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Though the modern fowl does not appear to have been known in early times in Egypt, yet artificial hatching was followed in Roman times, and may perhaps have been the custom for duck and goose eggs from a much earlier period. This coop was found broken in the rubbish heap of the XIIth dynasty, north of the town. It had been partly broken while yet used, as a handle is missing- from the top, and one hole has been choked with plaster in some repairs to it.

Several pottery stands were found, both of the form for holding dry food on a raised dish (IV, 18), and also for holding the porous water jars. Probably the jars oozed more quickly than the surface evaporated, as jars do now in Egypt; and a pan was needed to catch the filtered water which came through. These stands (IV, 15, 19) with rings set in them would serve this purpose. One piece of pottery has a fine smooth face applied to it, and clouded with black intentionally to imitate marble or serpentine.

The pottery trays of offerings have been again found (IV, 20, 23) ; and the latter one is unusually complete. The bull's head at the top, the bird, the haunch, and the two jars for wine, are distinct ; while below are various flat and conical cakes) and the large radishes so well known still in Egypt. The spaces in front are for pouring out the drink offerings.

Of glazed pottery there is a fine vase (XIII, 19), with a network pattern in purple on a rich blue ground. This was found in one of the long passages of the south mansions. There is also part of a blue glazed doll like those found before (XIII, 20). The fancy beads are also curious (VIII, 14,15, 18, 19).

18. The most important pottery is that on PL. 1. This is called Aegean in general, without meaning that every piece is necessarily from the Aegean ; but the majority are so, to judge by their material and decoration. The term Aegean is used to imply the Greek islands, and the coasts of Peloponnessos and Asia Minor, without the limitations of place and age implied in the name Greek.

We will begin with those pieces which are distinctly foreign, (1) is a black ware throughout, with a smooth surface; on that are bright yellow, red, and white patterns. At the top is the circle of dots and lines in white;(see footnote 1) then yellow lines with red across them; then discs surrounded with dots, the regular Aegean design, in yellow ; and below that yellow lines with red across. The colouring is very bright, without much binding, and easily rubbed off. It is quite different from any known on Egyptian pottery , and the characteristic disc and dots, and the rest of the pattern, are also quite un-Egyptian. In (3) we see the well-known wave pattern of the Aegean, which is unknown on Egyptian pottery. (4) is a fragment of regular Aegean paste, fine smooth hard brown, with a black iron glaze, and applied lines of red brown and white. (5) is decorated with white on smooth red pottery, like (3); it also appears to be foreign, (6) has the regular iron glaze of the Aegean, with a spiral blocked out by a white ground, and a line of soft bright red applied. (7) is a short spout from a dish, painted with white on an iron glaze. (8) is red pottery stamped in relief, and painted white and red. (10) is another piece of Aegean paste with black iron glaze and applied white. (12) is a similar pottery, part of a peculiar vase without any neck or lip, a round hole being cut for the mouth without even a thickening of the material at the edge. All of these pieces are non-Egyptian ; and all were found in the rubbish heaps of the XIIth dynasty. So far we shall be all agreed.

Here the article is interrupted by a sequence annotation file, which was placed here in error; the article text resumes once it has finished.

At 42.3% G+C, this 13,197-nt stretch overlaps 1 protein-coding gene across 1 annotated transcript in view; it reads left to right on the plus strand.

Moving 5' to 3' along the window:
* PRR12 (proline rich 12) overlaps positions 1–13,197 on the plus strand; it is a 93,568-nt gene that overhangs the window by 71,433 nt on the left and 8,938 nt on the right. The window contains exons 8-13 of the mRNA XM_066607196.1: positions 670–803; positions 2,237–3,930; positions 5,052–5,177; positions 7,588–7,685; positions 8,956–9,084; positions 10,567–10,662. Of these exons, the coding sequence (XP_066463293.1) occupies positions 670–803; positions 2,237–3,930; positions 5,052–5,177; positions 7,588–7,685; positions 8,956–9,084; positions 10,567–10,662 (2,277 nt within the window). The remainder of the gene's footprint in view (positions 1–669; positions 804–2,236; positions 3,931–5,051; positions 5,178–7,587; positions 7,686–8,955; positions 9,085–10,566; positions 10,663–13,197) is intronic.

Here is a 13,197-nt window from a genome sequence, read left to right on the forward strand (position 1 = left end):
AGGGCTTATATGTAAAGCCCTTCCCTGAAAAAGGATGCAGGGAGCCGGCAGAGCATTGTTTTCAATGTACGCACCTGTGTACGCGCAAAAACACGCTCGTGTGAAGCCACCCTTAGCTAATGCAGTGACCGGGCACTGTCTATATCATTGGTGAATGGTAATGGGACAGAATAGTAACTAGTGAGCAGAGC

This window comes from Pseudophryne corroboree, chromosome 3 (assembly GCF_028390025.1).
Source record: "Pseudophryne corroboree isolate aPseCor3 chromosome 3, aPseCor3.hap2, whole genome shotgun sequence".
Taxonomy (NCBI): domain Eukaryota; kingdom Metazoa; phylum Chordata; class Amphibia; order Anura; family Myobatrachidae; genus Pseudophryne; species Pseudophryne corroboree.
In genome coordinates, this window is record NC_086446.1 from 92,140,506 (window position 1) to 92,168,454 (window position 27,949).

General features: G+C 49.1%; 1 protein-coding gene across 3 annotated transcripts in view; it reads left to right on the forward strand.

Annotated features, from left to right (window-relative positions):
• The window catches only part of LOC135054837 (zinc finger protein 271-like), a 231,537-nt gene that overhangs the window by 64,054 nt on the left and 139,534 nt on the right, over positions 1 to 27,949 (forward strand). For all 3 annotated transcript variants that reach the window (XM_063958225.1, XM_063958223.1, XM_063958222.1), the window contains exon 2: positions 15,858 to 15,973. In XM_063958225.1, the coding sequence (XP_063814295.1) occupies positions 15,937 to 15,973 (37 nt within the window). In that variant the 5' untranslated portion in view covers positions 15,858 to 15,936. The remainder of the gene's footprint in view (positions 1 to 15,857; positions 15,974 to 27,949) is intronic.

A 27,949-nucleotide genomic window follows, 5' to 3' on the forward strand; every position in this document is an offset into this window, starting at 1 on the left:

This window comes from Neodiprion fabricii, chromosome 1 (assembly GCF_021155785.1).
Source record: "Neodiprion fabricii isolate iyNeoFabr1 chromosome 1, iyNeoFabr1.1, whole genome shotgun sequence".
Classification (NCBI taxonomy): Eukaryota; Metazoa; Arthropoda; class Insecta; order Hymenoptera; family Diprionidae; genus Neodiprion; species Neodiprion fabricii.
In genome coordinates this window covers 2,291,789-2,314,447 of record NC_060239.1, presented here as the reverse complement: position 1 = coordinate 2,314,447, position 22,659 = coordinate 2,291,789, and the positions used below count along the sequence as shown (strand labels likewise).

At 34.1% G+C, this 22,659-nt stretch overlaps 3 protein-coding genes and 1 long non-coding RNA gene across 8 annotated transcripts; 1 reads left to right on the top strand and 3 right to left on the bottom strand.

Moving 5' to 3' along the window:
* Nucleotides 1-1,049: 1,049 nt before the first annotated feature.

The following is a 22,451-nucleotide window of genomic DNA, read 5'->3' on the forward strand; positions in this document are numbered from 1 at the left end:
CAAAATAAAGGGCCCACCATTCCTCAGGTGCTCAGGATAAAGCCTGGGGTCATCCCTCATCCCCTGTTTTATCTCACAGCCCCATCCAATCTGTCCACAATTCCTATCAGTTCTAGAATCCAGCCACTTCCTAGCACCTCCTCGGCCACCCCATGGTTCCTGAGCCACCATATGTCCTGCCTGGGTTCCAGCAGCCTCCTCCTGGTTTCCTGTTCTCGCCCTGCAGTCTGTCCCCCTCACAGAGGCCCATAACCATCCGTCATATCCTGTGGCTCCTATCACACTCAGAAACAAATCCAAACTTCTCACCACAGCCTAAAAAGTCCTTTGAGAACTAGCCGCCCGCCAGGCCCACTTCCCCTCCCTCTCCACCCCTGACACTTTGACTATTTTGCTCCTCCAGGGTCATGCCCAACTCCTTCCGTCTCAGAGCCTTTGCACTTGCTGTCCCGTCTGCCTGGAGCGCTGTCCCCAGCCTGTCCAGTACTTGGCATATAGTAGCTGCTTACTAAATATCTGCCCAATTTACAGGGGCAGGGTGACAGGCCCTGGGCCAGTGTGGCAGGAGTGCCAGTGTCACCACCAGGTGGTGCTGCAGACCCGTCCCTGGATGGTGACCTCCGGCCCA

19. But when we come to consider the age of these there is great difficulty. The external evidence seems clear enough, and some very strong proofs will be needed to contradict it. The rubbish heaps where this pottery was found are entirely of the XIIth dynasty. Not only every piece of pottery which I saw there is clearly of that age, but from their position no later people would have accumulated the heaps. The town of Kahun was built by the architect for the pyramid workmen; and when the pyramid and temple were finished the town was mostly deserted, and the people of the XIIth and XIIIth dynasties heaped up their rubbish in the deserted rooms. A large part of the rooms which we cleared were filled up with broken potsherds and rubbish. When therefore rubbish could be shot inside of the town so readily, who would have taken the trouble to carry it outside ? The external rubbish heaps must belong to a time when the town was full. And their contents agree to that early age. But this Aegean pottery is found in and under these rubbish heaps, and therefore the evidence unmistakably shews that it must be of the time of Usertesen II. That foreigners were living here at that time is implied by the fact that the greater part of the weights, and two of the three measures, found here are foreign weights and measures of Phoenicia and Asia Minor. And historically we know that the Ha-nebu or "lords of the north," who certainly mean Greeks in the later monuments, were


1)   Where in details the description differs from the colouring on the plate, the latter is in error.

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